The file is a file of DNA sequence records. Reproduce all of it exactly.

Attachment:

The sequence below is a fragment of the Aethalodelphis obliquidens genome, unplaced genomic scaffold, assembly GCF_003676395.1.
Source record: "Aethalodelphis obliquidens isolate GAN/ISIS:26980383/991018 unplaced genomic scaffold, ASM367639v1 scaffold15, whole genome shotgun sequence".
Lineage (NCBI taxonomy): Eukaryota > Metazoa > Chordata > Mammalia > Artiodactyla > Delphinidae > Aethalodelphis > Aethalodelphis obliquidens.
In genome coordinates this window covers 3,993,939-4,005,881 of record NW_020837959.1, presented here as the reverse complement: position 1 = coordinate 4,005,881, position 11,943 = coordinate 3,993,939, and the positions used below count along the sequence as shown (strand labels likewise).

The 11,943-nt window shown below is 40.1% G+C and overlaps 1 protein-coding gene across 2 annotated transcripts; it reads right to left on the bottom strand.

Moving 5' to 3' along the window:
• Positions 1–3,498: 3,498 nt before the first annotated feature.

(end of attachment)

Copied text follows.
The sequence below is a fragment of the Aethalodelphis obliquidens genome, unplaced genomic scaffold, assembly GCF_003676395.1.
Source record: "Aethalodelphis obliquidens isolate GAN/ISIS:26980383/991018 unplaced genomic scaffold, ASM367639v1 scaffold15, whole genome shotgun sequence".
Lineage (NCBI taxonomy): Eukaryota > Metazoa > Chordata > Mammalia > Artiodactyla > Delphinidae > Aethalodelphis > Aethalodelphis obliquidens.
In genome coordinates this window covers 3,993,939-4,005,881 of record NW_020837959.1, presented here as the reverse complement: position 1 = coordinate 4,005,881, position 11,943 = coordinate 3,993,939, and the positions used below count along the sequence as shown (strand labels likewise).

The 11,943-nt window shown below is 40.1% G+C and overlaps 1 protein-coding gene across 2 annotated transcripts; it reads right to left on the bottom strand.

Moving 5' to 3' along the window:
• Positions 1–3,498: 3,498 nt before the first annotated feature.